The Moon administration has reportedly poured about 54 trillion won ($48.2 billion) in taxpayer money, involving a supplementary budget and stabilization fund, into the employment-related segment over the past 20 months. But the result at the present stage falls far short of the stated goal, according to data released by Statistics Korea last December.
As of November 2018, the “extended unemployment rate” among young people -- which includes job seekers, those who have abandoned looking for jobs and workers looking for night jobs -- reached 21.6 percent, which is the highest since the authority started its estimation.
Data from the Education Ministry was similar. The employment rate of about 570,000 college graduates stood at 66.2 percent as of the end of 2017, down 1.5 percentage points from a year earlier. That figure was under 67 percent for the first time since 2011.
In addition, the total employment rate for the overall generation in 2018 is estimated to post 60.7 percent with the number of jobless people exceeding 1 million, according to Statistics Korea and Bank of Korea.
Amid the worse-than-expected employment segment score, President Moon said in a New Year’s message to the public Wednesday that he would prioritize job creation along with justice in 2019’s administrative affairs.
He suggested innovation of the manufacturing industry as the solution for employment vitalization.
The outlook on the 2019 hiring market is also gloomy, according to a report from the Sejong-based Korea Labor Institute.
In the “Labor Market Assessment” report, the state-controlled research institute predicted the employment rate and number of unemployed will post 60.7 percent and 1.086 million this year, respectively, the same figures as the 2018 estimate.
KLI focused on the retail services sector. “Businesses such as convenience stores, food franchises and coffee shops are saturated. As long as the economic slowdown continues, it will be difficult to see employment indices growth,” said research fellow Sung Jae-min.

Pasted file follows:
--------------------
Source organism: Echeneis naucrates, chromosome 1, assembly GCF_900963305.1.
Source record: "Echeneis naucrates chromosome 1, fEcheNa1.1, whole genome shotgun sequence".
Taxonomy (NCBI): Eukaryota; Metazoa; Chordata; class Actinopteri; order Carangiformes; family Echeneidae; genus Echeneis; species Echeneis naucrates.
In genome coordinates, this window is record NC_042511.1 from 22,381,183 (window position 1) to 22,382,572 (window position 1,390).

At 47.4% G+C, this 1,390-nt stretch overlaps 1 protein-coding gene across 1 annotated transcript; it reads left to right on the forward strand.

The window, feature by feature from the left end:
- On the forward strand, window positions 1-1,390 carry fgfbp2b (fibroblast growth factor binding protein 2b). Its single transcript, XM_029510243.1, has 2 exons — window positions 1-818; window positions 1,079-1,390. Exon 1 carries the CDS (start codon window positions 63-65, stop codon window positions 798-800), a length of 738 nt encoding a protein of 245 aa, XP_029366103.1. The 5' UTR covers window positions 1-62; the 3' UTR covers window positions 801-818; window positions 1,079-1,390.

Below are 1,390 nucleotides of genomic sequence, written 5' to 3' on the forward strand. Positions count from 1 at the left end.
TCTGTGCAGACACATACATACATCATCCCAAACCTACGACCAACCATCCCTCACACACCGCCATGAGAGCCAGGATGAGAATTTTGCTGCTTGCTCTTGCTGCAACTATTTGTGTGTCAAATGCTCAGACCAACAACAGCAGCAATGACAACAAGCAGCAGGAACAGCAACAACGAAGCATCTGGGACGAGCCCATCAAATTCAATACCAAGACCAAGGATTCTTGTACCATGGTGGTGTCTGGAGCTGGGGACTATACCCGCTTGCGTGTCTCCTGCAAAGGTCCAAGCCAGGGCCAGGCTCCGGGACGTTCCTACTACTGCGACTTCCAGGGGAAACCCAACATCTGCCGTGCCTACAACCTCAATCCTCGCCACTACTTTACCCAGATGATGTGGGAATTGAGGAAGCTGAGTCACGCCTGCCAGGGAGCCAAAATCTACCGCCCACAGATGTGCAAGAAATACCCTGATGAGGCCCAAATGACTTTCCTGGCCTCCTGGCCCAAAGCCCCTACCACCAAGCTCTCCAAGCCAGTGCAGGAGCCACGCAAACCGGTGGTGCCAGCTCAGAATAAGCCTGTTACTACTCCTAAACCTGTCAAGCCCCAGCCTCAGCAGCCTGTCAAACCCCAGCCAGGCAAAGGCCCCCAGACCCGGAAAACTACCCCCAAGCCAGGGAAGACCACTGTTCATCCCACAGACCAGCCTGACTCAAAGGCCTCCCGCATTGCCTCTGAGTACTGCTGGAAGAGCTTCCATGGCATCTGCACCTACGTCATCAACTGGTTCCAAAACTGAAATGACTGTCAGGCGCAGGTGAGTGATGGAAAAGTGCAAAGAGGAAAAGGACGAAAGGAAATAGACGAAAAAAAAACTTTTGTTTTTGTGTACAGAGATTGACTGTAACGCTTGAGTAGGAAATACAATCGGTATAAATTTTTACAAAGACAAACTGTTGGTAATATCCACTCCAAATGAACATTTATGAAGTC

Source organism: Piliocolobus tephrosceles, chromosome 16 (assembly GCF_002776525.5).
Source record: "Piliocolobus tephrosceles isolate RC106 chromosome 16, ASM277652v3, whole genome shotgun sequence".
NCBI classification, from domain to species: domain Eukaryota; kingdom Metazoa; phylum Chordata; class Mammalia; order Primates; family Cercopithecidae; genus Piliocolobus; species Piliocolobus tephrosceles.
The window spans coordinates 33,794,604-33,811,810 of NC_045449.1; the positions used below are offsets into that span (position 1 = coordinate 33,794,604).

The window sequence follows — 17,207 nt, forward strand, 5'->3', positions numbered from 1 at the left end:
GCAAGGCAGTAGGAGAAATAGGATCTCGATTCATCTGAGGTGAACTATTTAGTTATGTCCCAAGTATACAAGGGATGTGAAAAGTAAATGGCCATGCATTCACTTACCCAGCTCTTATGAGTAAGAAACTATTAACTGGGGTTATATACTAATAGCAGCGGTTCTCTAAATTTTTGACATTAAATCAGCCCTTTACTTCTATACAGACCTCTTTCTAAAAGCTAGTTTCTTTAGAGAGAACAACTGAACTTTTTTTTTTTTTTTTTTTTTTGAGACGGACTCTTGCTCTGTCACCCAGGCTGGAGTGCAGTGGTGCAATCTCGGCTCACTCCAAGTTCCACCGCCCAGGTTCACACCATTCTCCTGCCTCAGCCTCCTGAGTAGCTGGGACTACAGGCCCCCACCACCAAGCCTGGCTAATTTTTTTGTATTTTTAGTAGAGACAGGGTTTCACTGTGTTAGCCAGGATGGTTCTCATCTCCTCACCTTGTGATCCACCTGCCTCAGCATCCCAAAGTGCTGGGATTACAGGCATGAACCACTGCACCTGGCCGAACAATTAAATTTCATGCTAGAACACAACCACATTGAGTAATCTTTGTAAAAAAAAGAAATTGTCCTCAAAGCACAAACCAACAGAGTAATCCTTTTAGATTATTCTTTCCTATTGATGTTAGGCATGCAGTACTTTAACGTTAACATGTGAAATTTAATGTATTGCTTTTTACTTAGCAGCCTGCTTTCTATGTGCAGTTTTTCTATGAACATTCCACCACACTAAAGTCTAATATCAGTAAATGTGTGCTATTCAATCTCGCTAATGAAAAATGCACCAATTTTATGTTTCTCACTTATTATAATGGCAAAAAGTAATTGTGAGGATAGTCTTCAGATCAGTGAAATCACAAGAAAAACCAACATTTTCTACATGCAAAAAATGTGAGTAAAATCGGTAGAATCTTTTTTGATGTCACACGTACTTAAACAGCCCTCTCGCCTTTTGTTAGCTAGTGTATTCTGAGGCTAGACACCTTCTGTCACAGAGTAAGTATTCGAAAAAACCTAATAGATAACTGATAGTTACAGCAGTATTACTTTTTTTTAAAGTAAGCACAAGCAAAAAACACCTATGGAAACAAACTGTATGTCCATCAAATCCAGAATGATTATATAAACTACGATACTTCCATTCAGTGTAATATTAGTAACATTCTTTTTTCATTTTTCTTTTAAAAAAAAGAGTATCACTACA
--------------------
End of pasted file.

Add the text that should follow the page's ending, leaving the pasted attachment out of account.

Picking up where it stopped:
Further, Sung made it clear that the projection is based on the assumption that the pace of slowdown does not accelerate. He added that positive factors for better hiring conditions would be the government’s fiscal expansion and relieving self-employed retailers of their cost burden for service charges on credit card settlement.
By sector, the report predicted that the manufacturing industry is up to external uncertainties like the US-China trade conflict, and the outlook on builders is also not so bright despite increasing employment on the back of construction projects underway from the second half of 2018.
|Job seekers gather in a home-shopping channel operator’s headquarters in Mullae-dong, Seoul. (GS Shop)|
As a large portion of the people and small business owners complain, the statutory minimum wage is undermining the job market. Following a hike of 16.5 percent in 2018, the minimum wage has climbed 10.9 percent to 8,350 won in 2019, up 820 won on-year.
Professor Yun Chang-hyun from University of Seoul was quoted by a media outlet as saying that small business operators “withstood by reducing workforce and costs amid the hike in 16.4 percent in 2018.
“And the 10.9 percent hike in 2019 will deal a serious blow to the self-employed and small and mid-sized enterprises, under which (many of them) will close their businesses as they will face a financially critical point, apart from the labor and operation costs.”
Worsening symptoms have already been reported among retailers, restaurants and lodging businesses. Over the first 11 months of 2018, the number of monthly employed dropped by 119,000 on-year on average.
The number employed for apartment security or cleaning is also on a declining trend, falling 91,000 in November from the previous year, Statistics Korea data showed.
Online community users are comparing the use of 54 trillion won for less than two years for job creation to 22 trillion won for the four-river refurbishment project over five years during the Lee Myung-bak administration.
“The huge spending has brought creation of short-term, unstable jobs in the public sector since 2017,” an online commenter argued.
By Kim Yon-se (email@example.com)